Clearly, physical and sexual violence is endemic within prostitution wherever it occurs. This is, ultimately, why abolitionists wish to see an end to the exploitative sex trade: because it can never be made totally “safe”. This of course is not an uncontentious position. But is this an ideological hill on which abolitionists are willing to die at the expense of women and children, or are SWA making a grievous error in their objection to the abolitionist model?  

Dr Scott and SWA make the point that they allegedly see prostitution as a form of MVAWG, yet they are simultaneously “not in a place to stop demand”. The question that must be posed to Dr Scott and those at SWA is: if not now, when? In a subsequent response, SWA clarify that they do not wish to see prostitution treated as “work”, nor “legalised”. 

Where legalisation has been implemented, there has been an uncontainable deluge of violence, trafficking and abuse

This fence-sitting, along with the objection to the abolitionist model, is in effect a fait accompli for the introduction of decriminalisation, particularly when couched in the language of the pro-sex trade lobby including the usual loaded rhetoric of “pushing it [prostitution] deeper underground”. If you don’t wish to stop demand “at the moment”, then the tacit condoning of the continuation of prostitution doesn’t really leave you with many other choices. 

Research from Sweden highlights that since the introduction of the abolitionist model, violence has decreased, trafficking has been successfully although not wholly deterred, and the overall “market” of prostitution has decreased. In other words, it has facilitated the escape of women and children from a vast marketplace of exploitation, violence and abuse.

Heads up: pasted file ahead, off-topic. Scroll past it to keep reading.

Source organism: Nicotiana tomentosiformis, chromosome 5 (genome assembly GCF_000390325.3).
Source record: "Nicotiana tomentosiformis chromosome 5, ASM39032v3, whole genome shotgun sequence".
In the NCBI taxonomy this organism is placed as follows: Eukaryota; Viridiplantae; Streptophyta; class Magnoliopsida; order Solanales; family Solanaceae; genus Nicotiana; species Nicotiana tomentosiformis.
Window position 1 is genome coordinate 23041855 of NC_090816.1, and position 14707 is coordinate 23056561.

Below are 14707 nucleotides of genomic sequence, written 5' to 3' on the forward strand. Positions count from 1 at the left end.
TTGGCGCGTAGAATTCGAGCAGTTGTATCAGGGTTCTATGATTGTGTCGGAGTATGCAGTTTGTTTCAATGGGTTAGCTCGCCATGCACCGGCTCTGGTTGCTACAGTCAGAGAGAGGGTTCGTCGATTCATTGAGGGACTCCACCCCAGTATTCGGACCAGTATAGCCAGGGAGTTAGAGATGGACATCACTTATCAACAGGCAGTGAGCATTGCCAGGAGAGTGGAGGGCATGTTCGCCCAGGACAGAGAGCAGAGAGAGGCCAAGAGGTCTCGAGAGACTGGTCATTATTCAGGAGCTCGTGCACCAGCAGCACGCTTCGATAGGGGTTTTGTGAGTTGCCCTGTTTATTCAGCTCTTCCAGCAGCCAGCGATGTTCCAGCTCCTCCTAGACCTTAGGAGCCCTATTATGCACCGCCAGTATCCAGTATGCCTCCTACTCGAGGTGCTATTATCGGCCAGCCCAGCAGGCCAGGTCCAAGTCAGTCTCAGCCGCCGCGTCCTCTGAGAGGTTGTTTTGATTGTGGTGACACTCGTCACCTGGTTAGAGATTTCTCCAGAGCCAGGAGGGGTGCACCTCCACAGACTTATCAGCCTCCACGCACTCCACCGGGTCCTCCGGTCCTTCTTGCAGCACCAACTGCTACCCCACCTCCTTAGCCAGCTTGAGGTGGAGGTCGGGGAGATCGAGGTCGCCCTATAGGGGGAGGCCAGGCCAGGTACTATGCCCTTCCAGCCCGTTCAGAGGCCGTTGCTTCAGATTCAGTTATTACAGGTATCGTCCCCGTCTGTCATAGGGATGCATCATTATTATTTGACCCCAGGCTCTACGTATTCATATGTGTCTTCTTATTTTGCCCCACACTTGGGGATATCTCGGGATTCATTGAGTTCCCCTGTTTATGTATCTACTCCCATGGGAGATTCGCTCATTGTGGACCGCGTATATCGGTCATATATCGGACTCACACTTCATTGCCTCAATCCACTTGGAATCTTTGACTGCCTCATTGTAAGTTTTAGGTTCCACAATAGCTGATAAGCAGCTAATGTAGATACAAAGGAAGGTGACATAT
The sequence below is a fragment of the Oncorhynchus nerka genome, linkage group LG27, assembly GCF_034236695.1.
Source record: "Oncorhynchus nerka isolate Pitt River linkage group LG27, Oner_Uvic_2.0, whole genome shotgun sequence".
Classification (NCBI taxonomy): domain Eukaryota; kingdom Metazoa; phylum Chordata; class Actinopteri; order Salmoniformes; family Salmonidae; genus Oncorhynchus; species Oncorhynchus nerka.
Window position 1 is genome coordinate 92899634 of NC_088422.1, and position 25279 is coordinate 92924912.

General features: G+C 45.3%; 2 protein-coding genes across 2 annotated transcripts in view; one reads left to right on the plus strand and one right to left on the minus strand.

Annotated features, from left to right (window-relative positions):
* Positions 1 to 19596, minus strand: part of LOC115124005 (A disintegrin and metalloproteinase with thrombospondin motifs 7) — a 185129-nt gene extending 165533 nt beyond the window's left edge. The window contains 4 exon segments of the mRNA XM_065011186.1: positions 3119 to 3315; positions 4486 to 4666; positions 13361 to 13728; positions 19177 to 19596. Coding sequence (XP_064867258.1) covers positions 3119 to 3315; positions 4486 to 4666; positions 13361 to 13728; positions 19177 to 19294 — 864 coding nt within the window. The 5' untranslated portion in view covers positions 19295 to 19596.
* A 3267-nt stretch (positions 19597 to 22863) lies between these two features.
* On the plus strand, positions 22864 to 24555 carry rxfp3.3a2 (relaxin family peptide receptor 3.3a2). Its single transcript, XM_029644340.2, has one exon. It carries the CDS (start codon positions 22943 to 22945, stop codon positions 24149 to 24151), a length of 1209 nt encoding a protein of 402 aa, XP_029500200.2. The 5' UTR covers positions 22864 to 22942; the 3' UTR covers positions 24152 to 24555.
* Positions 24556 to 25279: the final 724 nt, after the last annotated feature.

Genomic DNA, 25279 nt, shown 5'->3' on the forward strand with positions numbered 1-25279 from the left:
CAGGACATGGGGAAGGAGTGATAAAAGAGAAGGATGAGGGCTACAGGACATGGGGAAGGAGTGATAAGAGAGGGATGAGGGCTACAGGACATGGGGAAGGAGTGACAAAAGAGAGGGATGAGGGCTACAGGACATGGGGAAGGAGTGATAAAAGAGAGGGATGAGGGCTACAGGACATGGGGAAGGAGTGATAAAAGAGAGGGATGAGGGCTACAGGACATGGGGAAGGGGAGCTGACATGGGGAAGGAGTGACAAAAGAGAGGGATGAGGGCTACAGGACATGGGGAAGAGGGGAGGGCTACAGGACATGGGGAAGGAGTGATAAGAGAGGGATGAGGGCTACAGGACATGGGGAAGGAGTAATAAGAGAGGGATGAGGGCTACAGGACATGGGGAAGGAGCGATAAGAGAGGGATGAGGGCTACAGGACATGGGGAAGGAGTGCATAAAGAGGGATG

Conversely, research from regions that have either decriminalised or legalised prostitution paint a different and harrowing picture. Since the introduction of the Prostitution Reform Act 2003 in New Zealand, the country has become increasingly recognised for its status as a hotbed of human trafficking for the purposes of sexual exploitation; violence has not been deterred, with the majority of prostituted individuals of the opinion that “the PRA could do little about the violence that occurred”; and many simply “don’t know how to leave”. Similarly, in regions where legalisation has been implemented, there has been an uncontainable deluge of violence, trafficking and abuse. This does not sound like something that SWA should be tacitly endorsing. 

If SWA truly cares about the human rights of the women and children trapped within the global sex trade, it must take a firm and unwavering stand against its continuance and normalisation. Is the abolitionist model perfect? Absolutely not. There are many questions around how best to deal with the immigration status of those trafficked into prostitution for instance, and these must be acknowledged and reformed. 

Abolition is however the only approach that actively combats the exploitation of prostituted women and children, whilst recognising the sex trade for what it is: a harrowing and brutal proliferation of male supremacy, sexual exploitation and violence against women and girls. It is time for SWA to recognise this, and to join the fight for abolition.